"Scientifically, people are still trying to understand how it works, because it is amazing that it works at all," said Chou.

Steven Schultz | EurekAlert!

More articles from Information Technology:

nachricht Smart Computers
21.08.2017 | Albert-Ludwigs-Universität Freiburg im Breisgau

nachricht AI implications: Engineer's model lays groundwork for machine-learning device
18.08.2017 | Washington University in St. Louis

All articles from Information Technology >>>

The most recent press releases about innovation >>>

Die letzten 5 Focus-News des innovations-reports im Überblick:

Im Focus: Fizzy soda water could be key to clean manufacture of flat wonder material: Graphene

Whether you call it effervescent, fizzy, or sparkling, carbonated water is making a comeback as a beverage. Aside from quenching thirst, researchers at the University of Illinois at Urbana-Champaign have discovered a new use for these "bubbly" concoctions that will have major impact on the manufacturer of the world's thinnest, flattest, and one most useful materials -- graphene.

As graphene's popularity grows as an advanced "wonder" material, the speed and quality at which it can be manufactured will be paramount. With that in mind,...

Im Focus: Exotic quantum states made from light: Physicists create optical “wells” for a super-photon

Physicists at the University of Bonn have managed to create optical hollows and more complex patterns into which the light of a Bose-Einstein condensate flows. The creation of such highly low-loss structures for light is a prerequisite for complex light circuits, such as for quantum information processing for a new generation of computers. The researchers are now presenting their results in the journal Nature Photonics.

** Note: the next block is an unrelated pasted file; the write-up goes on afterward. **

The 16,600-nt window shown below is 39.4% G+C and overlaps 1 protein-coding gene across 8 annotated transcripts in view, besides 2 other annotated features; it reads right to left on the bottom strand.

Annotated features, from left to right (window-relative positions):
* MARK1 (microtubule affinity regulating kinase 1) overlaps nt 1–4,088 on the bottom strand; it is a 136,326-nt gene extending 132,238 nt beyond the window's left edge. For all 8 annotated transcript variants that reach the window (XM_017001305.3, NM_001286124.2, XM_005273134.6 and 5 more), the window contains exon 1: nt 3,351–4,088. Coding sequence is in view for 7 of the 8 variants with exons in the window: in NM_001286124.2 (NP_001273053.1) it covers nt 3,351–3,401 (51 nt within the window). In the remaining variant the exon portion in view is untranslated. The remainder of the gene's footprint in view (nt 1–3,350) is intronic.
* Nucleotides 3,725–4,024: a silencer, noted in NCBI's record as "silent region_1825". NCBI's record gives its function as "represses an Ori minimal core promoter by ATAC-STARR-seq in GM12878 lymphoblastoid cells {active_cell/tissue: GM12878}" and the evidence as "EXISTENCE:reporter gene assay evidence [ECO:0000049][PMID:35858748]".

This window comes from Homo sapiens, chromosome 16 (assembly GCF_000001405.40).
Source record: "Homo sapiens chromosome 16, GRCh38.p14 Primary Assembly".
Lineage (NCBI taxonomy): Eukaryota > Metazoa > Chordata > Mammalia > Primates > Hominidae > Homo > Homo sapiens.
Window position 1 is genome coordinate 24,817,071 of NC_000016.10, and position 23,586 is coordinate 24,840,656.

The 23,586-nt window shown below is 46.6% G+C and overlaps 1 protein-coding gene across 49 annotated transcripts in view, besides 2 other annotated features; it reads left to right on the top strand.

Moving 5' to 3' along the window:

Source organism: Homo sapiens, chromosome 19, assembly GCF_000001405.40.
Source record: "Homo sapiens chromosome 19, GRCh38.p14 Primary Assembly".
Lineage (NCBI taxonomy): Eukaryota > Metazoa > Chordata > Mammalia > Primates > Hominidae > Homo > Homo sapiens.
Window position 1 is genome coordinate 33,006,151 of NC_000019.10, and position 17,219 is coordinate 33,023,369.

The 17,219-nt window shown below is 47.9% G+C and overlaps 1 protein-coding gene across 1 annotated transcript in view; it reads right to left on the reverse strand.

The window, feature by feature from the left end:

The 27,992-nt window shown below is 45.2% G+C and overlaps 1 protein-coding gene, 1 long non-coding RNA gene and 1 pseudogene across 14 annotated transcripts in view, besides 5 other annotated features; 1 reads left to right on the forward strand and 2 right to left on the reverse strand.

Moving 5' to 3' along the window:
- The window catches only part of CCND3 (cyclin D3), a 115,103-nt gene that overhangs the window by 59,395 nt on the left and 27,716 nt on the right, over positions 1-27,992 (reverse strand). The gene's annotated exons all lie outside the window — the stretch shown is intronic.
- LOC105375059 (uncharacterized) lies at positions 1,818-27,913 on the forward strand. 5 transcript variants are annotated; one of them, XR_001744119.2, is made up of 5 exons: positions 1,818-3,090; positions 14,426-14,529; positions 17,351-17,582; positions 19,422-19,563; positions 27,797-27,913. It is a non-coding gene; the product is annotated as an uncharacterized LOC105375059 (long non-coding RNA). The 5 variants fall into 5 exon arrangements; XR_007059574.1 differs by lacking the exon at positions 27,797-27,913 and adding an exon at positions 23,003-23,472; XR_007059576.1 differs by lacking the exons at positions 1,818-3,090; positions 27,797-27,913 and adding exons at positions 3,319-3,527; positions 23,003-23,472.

Light particles (photons) occur as tiny, indivisible portions. Many thousands of these light portions can be merged to form a single super-photon if they are...

Im Focus: Circular RNA linked to brain function

For the first time, scientists have shown that circular RNA is linked to brain function. When a RNA molecule called Cdr1as was deleted from the genome of mice, the animals had problems filtering out unnecessary information – like patients suffering from neuropsychiatric disorders.

While hundreds of circular RNAs (circRNAs) are abundant in mammalian brains, one big question has remained unanswered: What are they actually good for? In the...

Im Focus: RAVAN CubeSat measures Earth's outgoing energy

An experimental small satellite has successfully collected and delivered data on a key measurement for predicting changes in Earth's climate.

The Radiometer Assessment using Vertically Aligned Nanotubes (RAVAN) CubeSat was launched into low-Earth orbit on Nov. 11, 2016, in order to test new...

Im Focus: Scientists shine new light on the “other high temperature superconductor”

A study led by scientists of the Max Planck Institute for the Structure and Dynamics of Matter (MPSD) at the Center for Free-Electron Laser Science in Hamburg presents evidence of the coexistence of superconductivity and “charge-density-waves” in compounds of the poorly-studied family of bismuthates. This observation opens up new perspectives for a deeper understanding of the phenomenon of high-temperature superconductivity, a topic which is at the core of condensed matter research since more than 30 years. The paper by Nicoletti et al has been published in the PNAS.

Since the beginning of the 20th century, superconductivity had been observed in some metals at temperatures only a few degrees above the absolute zero (minus...

All Focus news of the innovation-report >>>

Anzeige

Anzeige

Event News

Call for Papers – ICNFT 2018, 5th International Conference on New Forming Technology

16.08.2017 | Event News

Sustainability is the business model of tomorrow

04.08.2017 | Event News

Clash of Realities 2017: Registration now open. International Conference at TH Köln

26.07.2017 | Event News

 
Latest News

Molecular volume control

22.08.2017 | Life Sciences

When fish swim in the holodeck

22.08.2017 | Life Sciences

Biochemical 'fingerprints' reveal diabetes progression

22.08.2017 | Life Sciences

VideoLinks
B2B-VideoLinks
More VideoLinks >>>